Yesterday was the 12th day of Christmas, and today is Epiphany, the celebration of Christ our light. Tomorrow marks the start of Ordinary Time, until Lent. So what is Christ’s light for us in ordinary time, all through the year? We walk in the light of Christ when we’re filled with his Spirit.
In the Old Testament the phrase “being filled with the Holy Spirit” is used to describe special callings and equipping for specific tasks, such as the artist Bezalel who was filled with the Spirit of God for the building of the tabernacle, or John the Baptist, the final Old Testament prophet described as “being filled with the Holy Spirit” (Luke 1:15) for the task of announcing the Messiah. However, the Spirit is not given to all believers in the Old Testament, and is not given permanently, otherwise David would not have said, “take not your Holy Spirit from me” (Ps. 51:11). In the case of Sampson we are told, “the Spirit of the Lord began to stir him” (Judges 13:25), “the Spirit of the Lord rushed upon him (Judges 14:6,19; 15:14).
In the New Testament, when Jesus receives the water baptism from John, the Spirit descended from heaven and remained on Jesus. John said to the crowds, “He on whom you see the Spirit descend and remain, this is he who baptizes with the Holy Spirit” (Jn. 1:33). The Spirit remained on Jesus, and he lived is life in the power of the Spirit, died on the cross, “and was declared to be the Son of God in power according to the Spirit of holiness by his resurrection from the dead” (Rom. 1:4). As the second and last Adam, Jesus became life-giving Spirit (1 Cor. 15:45), and has given the gift of the Spirit to every believer, as a seal of salvation and down payment on the promised inheritance.
When Paul uses the phrase, “be filled with the Spirit” in Ephesians 5:18, it is in contrast to being controlled by drunkenness. All believers have the indwelling Spirit (Eph. 1:13, John 14-16), but since Christ is the one on whom the Spirit remained, to be filled with the Spirit is to be filled with, ruled by, obedient to, and conformed to Christ. Being filled with the Spirit isn’t a second blessing, or a second class of Christians that only some believers attain. It is the gracious provision of the Spirit of Christ to every believer, for Jesus said, “I will not leave you as orphans; I will come to you” (Jn. 14:18). The point of 1 Corinthians 15:45 is that Christ, by virtue of his exaltation as the last Adam and second man, has come into such permanent and complete possession of the Spirit that the two are equated in their activity.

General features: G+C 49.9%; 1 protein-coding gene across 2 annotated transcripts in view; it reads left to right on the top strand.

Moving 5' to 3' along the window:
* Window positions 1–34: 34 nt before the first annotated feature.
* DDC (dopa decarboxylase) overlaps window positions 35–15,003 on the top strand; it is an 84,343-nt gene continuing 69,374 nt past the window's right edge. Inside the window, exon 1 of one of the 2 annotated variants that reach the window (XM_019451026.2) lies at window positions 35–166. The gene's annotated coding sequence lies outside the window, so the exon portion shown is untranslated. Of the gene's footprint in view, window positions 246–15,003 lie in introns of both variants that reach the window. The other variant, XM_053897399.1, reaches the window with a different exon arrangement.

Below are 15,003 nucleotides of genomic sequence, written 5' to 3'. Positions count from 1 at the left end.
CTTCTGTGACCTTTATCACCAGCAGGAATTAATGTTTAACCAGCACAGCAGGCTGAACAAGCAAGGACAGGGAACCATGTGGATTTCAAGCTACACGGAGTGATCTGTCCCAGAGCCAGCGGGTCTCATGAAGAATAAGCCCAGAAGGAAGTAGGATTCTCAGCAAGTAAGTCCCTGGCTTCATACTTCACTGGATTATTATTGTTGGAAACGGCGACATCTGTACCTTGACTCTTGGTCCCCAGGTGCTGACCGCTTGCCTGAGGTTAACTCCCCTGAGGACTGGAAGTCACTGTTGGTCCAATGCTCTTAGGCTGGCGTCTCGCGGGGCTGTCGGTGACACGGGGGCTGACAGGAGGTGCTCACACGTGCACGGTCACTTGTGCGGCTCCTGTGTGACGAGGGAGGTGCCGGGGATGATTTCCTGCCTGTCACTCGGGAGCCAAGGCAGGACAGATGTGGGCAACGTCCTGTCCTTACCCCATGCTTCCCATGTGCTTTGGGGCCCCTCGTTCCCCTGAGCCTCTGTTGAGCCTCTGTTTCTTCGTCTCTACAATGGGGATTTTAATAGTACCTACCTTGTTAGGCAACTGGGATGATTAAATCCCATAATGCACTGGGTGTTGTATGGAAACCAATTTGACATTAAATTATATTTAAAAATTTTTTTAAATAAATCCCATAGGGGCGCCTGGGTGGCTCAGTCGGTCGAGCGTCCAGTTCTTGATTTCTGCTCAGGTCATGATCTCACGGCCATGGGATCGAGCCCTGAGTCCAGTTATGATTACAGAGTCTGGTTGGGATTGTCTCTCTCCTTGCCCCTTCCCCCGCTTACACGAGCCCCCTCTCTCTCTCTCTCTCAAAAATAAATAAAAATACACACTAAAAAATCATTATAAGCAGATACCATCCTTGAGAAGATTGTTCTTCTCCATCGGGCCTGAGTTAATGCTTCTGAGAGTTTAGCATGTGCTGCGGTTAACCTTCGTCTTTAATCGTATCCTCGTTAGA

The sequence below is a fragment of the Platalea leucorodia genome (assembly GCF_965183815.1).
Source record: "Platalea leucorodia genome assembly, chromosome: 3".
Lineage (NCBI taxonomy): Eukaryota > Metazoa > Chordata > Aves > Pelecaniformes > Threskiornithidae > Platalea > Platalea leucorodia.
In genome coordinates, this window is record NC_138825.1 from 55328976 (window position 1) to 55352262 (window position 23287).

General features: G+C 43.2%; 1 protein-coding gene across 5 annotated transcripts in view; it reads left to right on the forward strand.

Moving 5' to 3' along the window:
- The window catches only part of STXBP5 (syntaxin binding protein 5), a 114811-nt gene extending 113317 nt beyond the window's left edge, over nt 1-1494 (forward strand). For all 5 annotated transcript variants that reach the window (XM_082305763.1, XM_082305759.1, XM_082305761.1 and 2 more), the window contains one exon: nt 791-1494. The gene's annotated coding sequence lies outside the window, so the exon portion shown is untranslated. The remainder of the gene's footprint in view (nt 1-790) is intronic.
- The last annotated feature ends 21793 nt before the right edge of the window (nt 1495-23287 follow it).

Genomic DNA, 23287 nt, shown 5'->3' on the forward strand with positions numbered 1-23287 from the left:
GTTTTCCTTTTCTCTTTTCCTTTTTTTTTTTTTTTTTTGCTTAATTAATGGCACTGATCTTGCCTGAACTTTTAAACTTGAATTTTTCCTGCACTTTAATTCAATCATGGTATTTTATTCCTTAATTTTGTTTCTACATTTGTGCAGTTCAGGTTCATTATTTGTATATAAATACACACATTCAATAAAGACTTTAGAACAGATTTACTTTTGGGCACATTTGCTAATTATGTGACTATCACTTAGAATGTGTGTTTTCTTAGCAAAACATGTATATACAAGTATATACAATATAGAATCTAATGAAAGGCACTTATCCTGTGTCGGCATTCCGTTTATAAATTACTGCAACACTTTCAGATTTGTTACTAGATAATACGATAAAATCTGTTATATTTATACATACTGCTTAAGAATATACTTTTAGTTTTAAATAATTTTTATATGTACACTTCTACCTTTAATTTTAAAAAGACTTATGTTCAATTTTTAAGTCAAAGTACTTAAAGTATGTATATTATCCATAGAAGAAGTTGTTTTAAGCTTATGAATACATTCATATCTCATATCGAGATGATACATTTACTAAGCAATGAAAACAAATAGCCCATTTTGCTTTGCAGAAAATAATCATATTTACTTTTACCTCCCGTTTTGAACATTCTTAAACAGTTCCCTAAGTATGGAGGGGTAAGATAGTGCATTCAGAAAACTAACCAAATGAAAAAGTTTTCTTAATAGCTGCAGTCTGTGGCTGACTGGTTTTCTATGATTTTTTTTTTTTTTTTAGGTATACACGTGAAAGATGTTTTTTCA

Colossians 3:16,17 is a parallel passage to Eph. 5:18-20; in Ephesians we are to be filled with the Spirit and in Colossians we are to let the word of Christ dwell richly in us. Christ is the word of God who created all things, and whose word creates the new creation in our hearts, and just as the Spirit hovered over the face of the waters at the beginning of creation and controlled the unfolding work of creation, so we are to let the word of Christ dwell in us and the Spirit to fill us, controlling and creating the new creation in our hearts and lives. In John 16 we see that the Holy Spirit’s role is to glorify Jesus, and in 2 Cor. 4:6 Paul draws a parallel between the Spirit’s work at creation and his work in our hearts: “For God, who said, ‘Let light shine out of darkness,’ has shone in our hearts to give the light of the knowledge of God in the face of Jesus Christ.” Being filled with the Spirit means to be filled with Christ.
We sang during Advent, “He comes to make his blessing flow far as the curse is found.” Christ’s light shines on every square inch of creation. If you’d like some music to reflect on Christ in the midst of ordinary time, check out the band Ordinary Time (you can stream their albums on their site).
Happy Epiphany, and may the light of Christ shine through your life, even in seemingly ordinary time.